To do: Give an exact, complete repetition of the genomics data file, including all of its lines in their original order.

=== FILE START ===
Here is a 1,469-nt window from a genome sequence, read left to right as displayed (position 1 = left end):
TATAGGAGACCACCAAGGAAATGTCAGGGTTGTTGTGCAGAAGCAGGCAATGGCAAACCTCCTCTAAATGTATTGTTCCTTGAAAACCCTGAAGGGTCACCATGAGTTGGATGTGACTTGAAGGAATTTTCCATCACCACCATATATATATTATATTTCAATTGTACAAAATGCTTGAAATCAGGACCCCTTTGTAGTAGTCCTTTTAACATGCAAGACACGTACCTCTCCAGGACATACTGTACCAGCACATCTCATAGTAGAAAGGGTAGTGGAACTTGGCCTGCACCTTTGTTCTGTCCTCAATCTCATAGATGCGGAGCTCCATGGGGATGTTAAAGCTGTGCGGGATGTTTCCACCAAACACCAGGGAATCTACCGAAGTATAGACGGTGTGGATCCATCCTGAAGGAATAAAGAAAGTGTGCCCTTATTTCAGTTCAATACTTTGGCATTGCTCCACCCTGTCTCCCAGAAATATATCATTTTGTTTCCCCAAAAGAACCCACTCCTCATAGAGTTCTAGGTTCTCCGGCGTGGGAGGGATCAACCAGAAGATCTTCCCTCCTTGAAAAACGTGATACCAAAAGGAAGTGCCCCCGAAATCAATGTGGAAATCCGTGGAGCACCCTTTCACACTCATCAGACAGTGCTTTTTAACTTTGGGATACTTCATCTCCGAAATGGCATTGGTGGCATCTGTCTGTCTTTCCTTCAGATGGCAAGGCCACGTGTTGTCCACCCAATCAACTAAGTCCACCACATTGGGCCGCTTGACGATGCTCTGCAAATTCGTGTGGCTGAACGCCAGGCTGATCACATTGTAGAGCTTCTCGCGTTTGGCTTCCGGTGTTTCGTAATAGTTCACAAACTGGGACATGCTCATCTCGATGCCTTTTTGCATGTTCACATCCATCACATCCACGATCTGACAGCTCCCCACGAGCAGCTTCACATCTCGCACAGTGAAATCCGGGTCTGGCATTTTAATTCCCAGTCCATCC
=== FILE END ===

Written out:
Here is a 1,469-nt window from a genome sequence, read left to right as displayed (position 1 = left end):
TATAGGAGACCACCAAGGAAATGTCAGGGTTGTTGTGCAGAAGCAGGCAATGGCAAACCTCCTCTAAATGTATTGTTCCTTGAAAACCCTGAAGGGTCACCATGAGTTGGATGTGACTTGAAGGAATTTTCCATCACCACCATATATATATTATATTTCAATTGTACAAAATGCTTGAAATCAGGACCCCTTTGTAGTAGTCCTTTTAACATGCAAGACACGTACCTCTCCAGGACATACTGTACCAGCACATCTCATAGTAGAAAGGGTAGTGGAACTTGGCCTGCACCTTTGTTCTGTCCTCAATCTCATAGATGCGGAGCTCCATGGGGATGTTAAAGCTGTGCGGGATGTTTCCACCAAACACCAGGGAATCTACCGAAGTATAGACGGTGTGGATCCATCCTGAAGGAATAAAGAAAGTGTGCCCTTATTTCAGTTCAATACTTTGGCATTGCTCCACCCTGTCTCCCAGAAATATATCATTTTGTTTCCCCAAAAGAACCCACTCCTCATAGAGTTCTAGGTTCTCCGGCGTGGGAGGGATCAACCAGAAGATCTTCCCTCCTTGAAAAACGTGATACCAAAAGGAAGTGCCCCCGAAATCAATGTGGAAATCCGTGGAGCACCCTTTCACACTCATCAGACAGTGCTTTTTAACTTTGGGATACTTCATCTCCGAAATGGCATTGGTGGCATCTGTCTGTCTTTCCTTCAGATGGCAAGGCCACGTGTTGTCCACCCAATCAACTAAGTCCACCACATTGGGCCGCTTGACGATGCTCTGCAAATTCGTGTGGCTGAACGCCAGGCTGATCACATTGTAGAGCTTCTCGCGTTTGGCTTCCGGTGTTTCGTAATAGTTCACAAACTGGGACATGCTCATCTCGATGCCTTTTTGCATGTTCACATCCATCACATCCACGATCTGACAGCTCCCCACGAGCAGCTTCACATCTCGCACAGTGAAATCCGGGTCTGGCATTTTAATTCCCAGTCCATCC